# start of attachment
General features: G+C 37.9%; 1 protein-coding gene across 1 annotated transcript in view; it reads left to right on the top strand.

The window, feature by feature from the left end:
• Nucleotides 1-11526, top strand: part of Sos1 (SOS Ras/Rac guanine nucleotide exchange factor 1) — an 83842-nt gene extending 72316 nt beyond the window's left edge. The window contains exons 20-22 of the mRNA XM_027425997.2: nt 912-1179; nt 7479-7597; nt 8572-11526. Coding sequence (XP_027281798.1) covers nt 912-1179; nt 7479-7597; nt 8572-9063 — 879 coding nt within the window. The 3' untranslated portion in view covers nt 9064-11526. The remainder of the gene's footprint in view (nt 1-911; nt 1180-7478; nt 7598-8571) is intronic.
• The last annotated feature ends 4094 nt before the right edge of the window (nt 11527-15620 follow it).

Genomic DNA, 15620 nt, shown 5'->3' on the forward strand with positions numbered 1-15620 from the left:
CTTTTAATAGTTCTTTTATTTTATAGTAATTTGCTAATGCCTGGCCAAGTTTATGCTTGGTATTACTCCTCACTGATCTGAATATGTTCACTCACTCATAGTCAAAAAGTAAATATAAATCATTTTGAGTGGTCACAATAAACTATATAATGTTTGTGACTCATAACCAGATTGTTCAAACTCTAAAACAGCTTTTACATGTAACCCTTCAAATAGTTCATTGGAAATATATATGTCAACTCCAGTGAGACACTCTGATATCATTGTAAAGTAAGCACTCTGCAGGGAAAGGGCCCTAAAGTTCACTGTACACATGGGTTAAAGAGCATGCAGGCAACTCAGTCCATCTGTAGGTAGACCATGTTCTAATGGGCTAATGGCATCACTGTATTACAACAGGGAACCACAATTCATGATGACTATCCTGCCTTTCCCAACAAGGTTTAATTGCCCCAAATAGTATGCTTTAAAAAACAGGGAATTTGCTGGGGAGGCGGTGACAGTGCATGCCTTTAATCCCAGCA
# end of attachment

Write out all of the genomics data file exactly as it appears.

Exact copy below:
General features: G+C 37.9%; 1 protein-coding gene across 1 annotated transcript in view; it reads left to right on the top strand.

The window, feature by feature from the left end:
• Nucleotides 1-11526, top strand: part of Sos1 (SOS Ras/Rac guanine nucleotide exchange factor 1) — an 83842-nt gene extending 72316 nt beyond the window's left edge. The window contains exons 20-22 of the mRNA XM_027425997.2: nt 912-1179; nt 7479-7597; nt 8572-11526. Coding sequence (XP_027281798.1) covers nt 912-1179; nt 7479-7597; nt 8572-9063 — 879 coding nt within the window. The 3' untranslated portion in view covers nt 9064-11526. The remainder of the gene's footprint in view (nt 1-911; nt 1180-7478; nt 7598-8571) is intronic.
• The last annotated feature ends 4094 nt before the right edge of the window (nt 11527-15620 follow it).

Genomic DNA, 15620 nt, shown 5'->3' on the forward strand with positions numbered 1-15620 from the left:
CTTTTAATAGTTCTTTTATTTTATAGTAATTTGCTAATGCCTGGCCAAGTTTATGCTTGGTATTACTCCTCACTGATCTGAATATGTTCACTCACTCATAGTCAAAAAGTAAATATAAATCATTTTGAGTGGTCACAATAAACTATATAATGTTTGTGACTCATAACCAGATTGTTCAAACTCTAAAACAGCTTTTACATGTAACCCTTCAAATAGTTCATTGGAAATATATATGTCAACTCCAGTGAGACACTCTGATATCATTGTAAAGTAAGCACTCTGCAGGGAAAGGGCCCTAAAGTTCACTGTACACATGGGTTAAAGAGCATGCAGGCAACTCAGTCCATCTGTAGGTAGACCATGTTCTAATGGGCTAATGGCATCACTGTATTACAACAGGGAACCACAATTCATGATGACTATCCTGCCTTTCCCAACAAGGTTTAATTGCCCCAAATAGTATGCTTTAAAAAACAGGGAATTTGCTGGGGAGGCGGTGACAGTGCATGCCTTTAATCCCAGCA